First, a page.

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What Does the Future Hold For Energy?

With the climate emergency reaching breaking point, the future of energy must be green. This guide explains what to expect from energy in the future.

Last updated: 20 May 2020

What Does the Future Hold For Energy?
The future of energy in the UK is bright, with a growing renewable sector that’s at the technological forefront of the world. In general, the energy landscape of the future will be much more decentralised, and even possibly free. This guide will take you through what we can expect from the energy sector in the future and outline how certain key players in the renewable sector work. 

Decentralisation of the Energy Sector

Most of our energy currently comes from the burning of fossil fuels. Fossil fuels are burned at a small number of large-scale power plants which produce energy for the entire country. As we move towards decarbonisation (carbon net zero), we are beginning to see multiple small-scale energy producers popping up. The benefits of this being done at the local level means less energy will be wasted. At the moment the energy produced has to travel large distances which means a lot is lost along the way. 

Energy Efficiency of UK Homes

Modern homes are more energy-efficient than ever before. Since 2000, domestic energy consumption in the UK has fallen by 14% despite there being a 15% increase in households. This is due to a number of reasons, such as insulation and the installation of smart meters. This trend is expected to continue, meaning that energy bills should become less expensive. 

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Internet of Things

The energy market is becoming more digital by the day. Because of how complex the energy infrastructure is, there is a growing need for automation and machine learning in order to navigate this. On a domestic level, smart meters and devices mean that we can control our entire energy consumption from our phones. Through the use of energy-saving apps, people are finding it increasingly easier to control how much they are paying for energy. 

Free Energy?

As we are moving towards a green energy revolution, there may well come a time where energy costs nothing at all. Because the UK currently has a surplus of green energy, it could have a negative effect on wholesale prices. This means that energy companies might have to pay to store it, which in turn means that it could become free for the consumer. 

Consumer-Focused

The future of energy lies in the consumer. What we are seeing is a trend away from focusing on the energy companies to one that focuses on what the consumers need. The more energy companies that crop up means that consumers have never had greater choice for where and how they choose their energy services.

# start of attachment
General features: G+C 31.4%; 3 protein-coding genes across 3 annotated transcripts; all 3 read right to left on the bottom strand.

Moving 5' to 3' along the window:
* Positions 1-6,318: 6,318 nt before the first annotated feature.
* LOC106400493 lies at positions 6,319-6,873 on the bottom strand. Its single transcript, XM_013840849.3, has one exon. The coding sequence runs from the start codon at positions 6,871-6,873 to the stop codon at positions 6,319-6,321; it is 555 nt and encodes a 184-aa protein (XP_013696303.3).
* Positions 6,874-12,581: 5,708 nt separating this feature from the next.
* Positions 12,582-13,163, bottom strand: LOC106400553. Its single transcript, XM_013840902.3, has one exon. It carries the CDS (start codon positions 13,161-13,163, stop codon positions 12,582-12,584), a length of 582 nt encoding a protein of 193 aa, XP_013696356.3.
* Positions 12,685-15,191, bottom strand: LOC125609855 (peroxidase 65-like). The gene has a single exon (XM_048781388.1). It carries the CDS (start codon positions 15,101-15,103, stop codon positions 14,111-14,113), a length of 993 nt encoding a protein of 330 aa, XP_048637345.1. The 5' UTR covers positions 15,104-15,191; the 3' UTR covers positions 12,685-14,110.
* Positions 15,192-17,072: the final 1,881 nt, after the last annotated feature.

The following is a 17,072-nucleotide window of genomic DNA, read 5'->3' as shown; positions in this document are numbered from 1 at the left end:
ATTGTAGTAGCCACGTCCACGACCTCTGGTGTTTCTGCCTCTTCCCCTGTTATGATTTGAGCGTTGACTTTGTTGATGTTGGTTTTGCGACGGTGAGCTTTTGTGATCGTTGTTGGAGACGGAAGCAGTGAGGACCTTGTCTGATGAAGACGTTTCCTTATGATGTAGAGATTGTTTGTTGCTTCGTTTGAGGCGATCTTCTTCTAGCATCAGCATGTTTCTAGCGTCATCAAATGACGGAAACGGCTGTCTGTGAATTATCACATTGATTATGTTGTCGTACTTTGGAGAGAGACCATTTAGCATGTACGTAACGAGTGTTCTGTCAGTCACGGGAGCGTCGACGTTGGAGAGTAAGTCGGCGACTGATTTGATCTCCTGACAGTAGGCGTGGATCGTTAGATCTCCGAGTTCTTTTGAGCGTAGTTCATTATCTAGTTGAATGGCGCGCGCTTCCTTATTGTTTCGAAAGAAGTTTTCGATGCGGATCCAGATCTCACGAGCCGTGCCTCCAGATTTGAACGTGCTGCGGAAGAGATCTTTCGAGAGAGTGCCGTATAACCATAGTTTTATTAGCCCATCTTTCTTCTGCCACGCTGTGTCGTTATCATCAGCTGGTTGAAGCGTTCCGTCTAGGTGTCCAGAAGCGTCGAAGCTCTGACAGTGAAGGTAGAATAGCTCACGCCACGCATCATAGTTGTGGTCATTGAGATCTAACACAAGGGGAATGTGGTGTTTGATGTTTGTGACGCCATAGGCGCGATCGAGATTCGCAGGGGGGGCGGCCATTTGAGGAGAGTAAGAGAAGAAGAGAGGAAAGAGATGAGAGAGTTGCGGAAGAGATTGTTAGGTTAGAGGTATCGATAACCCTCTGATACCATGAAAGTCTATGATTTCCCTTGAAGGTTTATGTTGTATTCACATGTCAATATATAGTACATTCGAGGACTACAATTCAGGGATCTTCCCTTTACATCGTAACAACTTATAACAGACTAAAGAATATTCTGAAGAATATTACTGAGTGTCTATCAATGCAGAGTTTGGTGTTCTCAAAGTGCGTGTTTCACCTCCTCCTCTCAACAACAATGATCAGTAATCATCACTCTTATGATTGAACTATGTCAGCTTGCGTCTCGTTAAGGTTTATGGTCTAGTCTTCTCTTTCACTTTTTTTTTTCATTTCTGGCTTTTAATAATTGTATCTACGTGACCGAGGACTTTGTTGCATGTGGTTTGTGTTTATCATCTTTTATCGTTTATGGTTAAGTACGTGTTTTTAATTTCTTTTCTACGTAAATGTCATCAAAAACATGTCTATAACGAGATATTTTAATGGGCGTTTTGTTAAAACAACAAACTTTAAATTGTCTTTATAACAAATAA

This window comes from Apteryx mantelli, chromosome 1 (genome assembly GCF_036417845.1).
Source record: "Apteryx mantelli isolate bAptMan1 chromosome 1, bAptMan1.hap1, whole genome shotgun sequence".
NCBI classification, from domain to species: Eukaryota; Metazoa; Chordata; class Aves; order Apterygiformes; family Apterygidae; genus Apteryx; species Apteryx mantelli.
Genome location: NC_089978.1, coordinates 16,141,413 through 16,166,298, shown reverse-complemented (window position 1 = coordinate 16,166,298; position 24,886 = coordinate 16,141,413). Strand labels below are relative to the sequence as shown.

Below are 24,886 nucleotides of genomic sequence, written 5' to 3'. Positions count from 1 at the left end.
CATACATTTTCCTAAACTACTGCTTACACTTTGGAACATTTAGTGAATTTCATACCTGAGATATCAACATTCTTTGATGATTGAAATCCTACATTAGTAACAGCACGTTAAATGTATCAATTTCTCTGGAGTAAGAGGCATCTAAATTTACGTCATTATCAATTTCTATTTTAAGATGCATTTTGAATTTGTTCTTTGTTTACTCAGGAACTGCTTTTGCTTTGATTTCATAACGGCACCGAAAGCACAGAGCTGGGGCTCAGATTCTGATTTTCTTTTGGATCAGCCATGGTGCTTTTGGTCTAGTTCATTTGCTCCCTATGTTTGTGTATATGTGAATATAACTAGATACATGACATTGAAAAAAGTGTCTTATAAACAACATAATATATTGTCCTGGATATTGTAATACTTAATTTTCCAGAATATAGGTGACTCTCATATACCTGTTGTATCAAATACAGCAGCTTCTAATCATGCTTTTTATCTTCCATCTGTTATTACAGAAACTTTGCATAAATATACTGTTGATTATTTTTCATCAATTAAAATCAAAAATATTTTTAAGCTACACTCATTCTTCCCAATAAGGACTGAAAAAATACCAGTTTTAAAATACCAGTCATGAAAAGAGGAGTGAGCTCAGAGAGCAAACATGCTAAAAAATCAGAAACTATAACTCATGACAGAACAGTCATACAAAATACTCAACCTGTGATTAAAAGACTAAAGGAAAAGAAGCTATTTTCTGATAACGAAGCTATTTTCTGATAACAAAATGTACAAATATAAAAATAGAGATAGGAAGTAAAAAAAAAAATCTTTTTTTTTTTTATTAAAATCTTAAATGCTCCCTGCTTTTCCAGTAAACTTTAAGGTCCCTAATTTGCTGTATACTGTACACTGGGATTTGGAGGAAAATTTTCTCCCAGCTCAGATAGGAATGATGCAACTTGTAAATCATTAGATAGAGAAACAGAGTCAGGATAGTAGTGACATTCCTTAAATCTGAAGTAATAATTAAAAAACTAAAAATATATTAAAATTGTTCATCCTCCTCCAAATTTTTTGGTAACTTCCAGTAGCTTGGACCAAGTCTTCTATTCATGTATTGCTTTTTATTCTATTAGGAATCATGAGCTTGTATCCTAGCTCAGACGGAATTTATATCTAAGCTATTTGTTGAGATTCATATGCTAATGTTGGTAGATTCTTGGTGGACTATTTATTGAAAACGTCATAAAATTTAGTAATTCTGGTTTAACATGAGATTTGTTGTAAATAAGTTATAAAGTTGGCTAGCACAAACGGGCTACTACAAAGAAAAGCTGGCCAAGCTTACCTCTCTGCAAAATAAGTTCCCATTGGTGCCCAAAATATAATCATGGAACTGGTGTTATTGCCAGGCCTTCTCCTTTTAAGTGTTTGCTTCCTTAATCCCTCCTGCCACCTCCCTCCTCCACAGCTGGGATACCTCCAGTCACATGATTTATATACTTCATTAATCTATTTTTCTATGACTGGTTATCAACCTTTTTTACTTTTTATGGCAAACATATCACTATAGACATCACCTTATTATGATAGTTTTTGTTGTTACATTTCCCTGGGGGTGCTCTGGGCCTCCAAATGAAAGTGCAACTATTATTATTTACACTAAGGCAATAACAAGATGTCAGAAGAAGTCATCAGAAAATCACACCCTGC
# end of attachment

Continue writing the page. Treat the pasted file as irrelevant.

Types of Renewable Energy

The future of the energy mix in the UK clearly lies in renewables, which include but are not limited to:
 
Solar 
Solar energy is one of the most prominent types of renewable energy production. It works through the use of different types of solar panels which convert solar energy into electricity. We are seeing a great increase in solar energy which is only expected to rise. The biggest source of solar energy in the UK is actually people fitting solar panels onto their own homes. 
 
Wind 
Because of its geography, the UK is well placed to succeed in the wind power industry. One turning can supply 1,500 homes with a year’s worth of energy. We are seeing a move to developing offshore wind farms on the coast. According to the latest figures, onshore Wind power in the UK contributed 25% of renewable energy, and offshore contributed another 20%. 
 
Hydropower 
With hydropower, reservoir or river waters power turbines that drive electricity generators. Hydroelectric power only counted for 6% for renewable energy production in 2016. Realistically, it’s unlikely we are going to see this sector grow because of environmental concerns, and all of the spaces that would be used for hydro are being used for hydro already. 
 
Biomass 
Biomass is from living or recently live organisms, such as plants. When these are burned in a power plant, it generates biomethane which can be fed into the grid. The most common biomass fuels are wood, crops, and waste from households and businesses. It was the source of most of the country’s renewable energy in 2016, with 36% of our renewable energy coming from biomass. 
Michael Quinn

Author: Michael Quinn

Michael is a dedicated author helping usave to write guides, blogs and news for the last four years. When not writing articles, you can usually find him at wine tasting events or having a political debate on the night tube.

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